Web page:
14 de agosto de 2016

Millions Of Americans May Be Drinking Toxic Water, Harvard Study Finds

Hoosick Falls residents hold signs during a news conference at the state Capitol in Albany, N.Y., calling for hearings on the state’s handling of PFOA contamination in drinking water in their town. CREDIT: AP PHOTO/MIKE GROLL
The drinking water of some six million people across the country may have elevated levels of unregulated toxic chemicals widely used in the past in many household products — notably pans coated with Teflon — a Harvard-led study published Tuesday found.
Resistant to heat, water, and oil, perfluoroalkyl substances (PFAS) are a class of chemicals that have been used for decades to coat fabric or food packaging, and to manufacture fire-fighting foams and Teflon pans. Now mostly phased out in the U.S., PFAS went unregulated and were often disposed in watersheds. These chemicals are persistent in the environment and have beenlinked to adverse health effects in animals, according to the EPA. In humans, PFAS have been linked to a wide range of illnesses, including birth defects,cancer, and immune system dysfunction, according to multiple studies.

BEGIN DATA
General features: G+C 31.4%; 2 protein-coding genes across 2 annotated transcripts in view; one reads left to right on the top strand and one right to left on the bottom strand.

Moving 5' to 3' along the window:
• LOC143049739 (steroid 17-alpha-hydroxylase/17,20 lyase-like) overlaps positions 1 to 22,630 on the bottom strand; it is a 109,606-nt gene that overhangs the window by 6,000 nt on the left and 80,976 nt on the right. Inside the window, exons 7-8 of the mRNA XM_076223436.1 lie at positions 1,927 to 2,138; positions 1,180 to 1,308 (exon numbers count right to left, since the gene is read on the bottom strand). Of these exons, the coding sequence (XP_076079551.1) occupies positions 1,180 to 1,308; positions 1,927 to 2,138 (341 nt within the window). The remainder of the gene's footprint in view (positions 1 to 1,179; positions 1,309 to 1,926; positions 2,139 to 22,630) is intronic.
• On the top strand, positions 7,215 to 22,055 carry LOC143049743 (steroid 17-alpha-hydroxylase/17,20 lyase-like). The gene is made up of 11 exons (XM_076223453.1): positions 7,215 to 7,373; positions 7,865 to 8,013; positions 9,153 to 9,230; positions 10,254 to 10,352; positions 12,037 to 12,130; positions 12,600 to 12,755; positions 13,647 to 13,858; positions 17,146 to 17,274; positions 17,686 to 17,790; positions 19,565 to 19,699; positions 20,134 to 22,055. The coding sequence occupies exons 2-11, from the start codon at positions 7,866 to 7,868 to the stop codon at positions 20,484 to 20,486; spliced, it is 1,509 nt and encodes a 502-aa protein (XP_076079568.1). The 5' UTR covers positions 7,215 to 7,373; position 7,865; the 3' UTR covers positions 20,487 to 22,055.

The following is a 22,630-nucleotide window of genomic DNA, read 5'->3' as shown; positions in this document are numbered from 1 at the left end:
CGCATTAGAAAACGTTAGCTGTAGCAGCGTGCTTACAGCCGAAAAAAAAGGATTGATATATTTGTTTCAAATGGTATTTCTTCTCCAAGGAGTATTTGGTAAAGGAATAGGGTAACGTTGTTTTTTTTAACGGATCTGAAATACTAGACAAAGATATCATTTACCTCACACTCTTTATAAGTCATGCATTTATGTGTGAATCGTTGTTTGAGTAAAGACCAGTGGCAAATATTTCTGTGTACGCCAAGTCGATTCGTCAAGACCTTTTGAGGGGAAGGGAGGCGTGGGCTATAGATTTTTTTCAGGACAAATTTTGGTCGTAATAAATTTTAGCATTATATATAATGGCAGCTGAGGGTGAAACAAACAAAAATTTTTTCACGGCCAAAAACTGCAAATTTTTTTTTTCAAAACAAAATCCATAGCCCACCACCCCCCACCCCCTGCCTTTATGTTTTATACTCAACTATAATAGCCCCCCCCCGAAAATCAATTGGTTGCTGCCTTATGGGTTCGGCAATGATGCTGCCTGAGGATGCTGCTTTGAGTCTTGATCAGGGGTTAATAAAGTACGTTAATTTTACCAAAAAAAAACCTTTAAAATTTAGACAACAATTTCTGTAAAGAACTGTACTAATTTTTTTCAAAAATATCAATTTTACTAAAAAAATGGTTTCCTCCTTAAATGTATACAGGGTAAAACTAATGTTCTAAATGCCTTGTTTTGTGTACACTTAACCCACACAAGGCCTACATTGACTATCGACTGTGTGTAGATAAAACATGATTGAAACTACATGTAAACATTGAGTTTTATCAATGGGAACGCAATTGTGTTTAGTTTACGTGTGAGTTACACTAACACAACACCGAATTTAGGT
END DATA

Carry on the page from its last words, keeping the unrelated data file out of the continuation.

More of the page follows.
“These compounds have been used for over 60 years and it is only in the most recent years that we’ve began to understand how serious this pollution is, and how toxic [PFAS] are,” Philippe Grandjean, co-author and adjunct professor of environmental health at Harvard University, told ThinkProgress.
According to the study published in Environmental Science & Technology Letters, 75 percent of public water systems that exceeded PFAS federally recommended safety levels (updated this year) were found in 13 states: Alabama, Arizona, California, Florida, Georgia, Illinois, Minnesota, Massachusetts, New Jersey, North Carolina, New York, Ohio, and Pennsylvania. While PFAS are largely on their way out, the substitutes are at times chemically related and could still be toxic, recent studies have found.
National sampling of PFASs and some related chemicals like PFOAs began in 2013, under an EPA program that requires all public water systems serving at least 10,000 people to test for unregulated contaminants. While the EPA uses this assessment to figure out if contamination warrants regulation, the Harvard study used EPA data compiled from 2013 through 2015 to map the link between potential sources of pollution and drinking water contamination.
more in https://thinkprogress.org/